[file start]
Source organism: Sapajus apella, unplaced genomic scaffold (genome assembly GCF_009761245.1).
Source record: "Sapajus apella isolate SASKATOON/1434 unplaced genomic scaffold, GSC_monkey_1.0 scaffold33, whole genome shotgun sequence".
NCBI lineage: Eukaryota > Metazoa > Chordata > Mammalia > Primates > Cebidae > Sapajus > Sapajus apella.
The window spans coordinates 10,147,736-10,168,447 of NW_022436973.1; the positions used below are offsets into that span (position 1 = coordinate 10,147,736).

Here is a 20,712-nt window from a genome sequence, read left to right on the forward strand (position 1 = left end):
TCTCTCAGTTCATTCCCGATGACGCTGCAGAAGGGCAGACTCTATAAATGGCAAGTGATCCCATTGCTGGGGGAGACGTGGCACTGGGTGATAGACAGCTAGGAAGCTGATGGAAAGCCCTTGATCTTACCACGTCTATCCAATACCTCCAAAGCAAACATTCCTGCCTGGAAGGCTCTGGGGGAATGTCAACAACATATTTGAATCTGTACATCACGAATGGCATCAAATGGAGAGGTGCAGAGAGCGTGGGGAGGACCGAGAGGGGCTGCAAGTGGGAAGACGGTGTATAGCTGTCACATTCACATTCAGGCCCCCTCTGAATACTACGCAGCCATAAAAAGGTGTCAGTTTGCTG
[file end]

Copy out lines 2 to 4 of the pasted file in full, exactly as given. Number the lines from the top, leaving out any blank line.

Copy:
Source record: "Sapajus apella isolate SASKATOON/1434 unplaced genomic scaffold, GSC_monkey_1.0 scaffold33, whole genome shotgun sequence".
NCBI lineage: Eukaryota > Metazoa > Chordata > Mammalia > Primates > Cebidae > Sapajus > Sapajus apella.
The window spans coordinates 10,147,736-10,168,447 of NW_022436973.1; the positions used below are offsets into that span (position 1 = coordinate 10,147,736).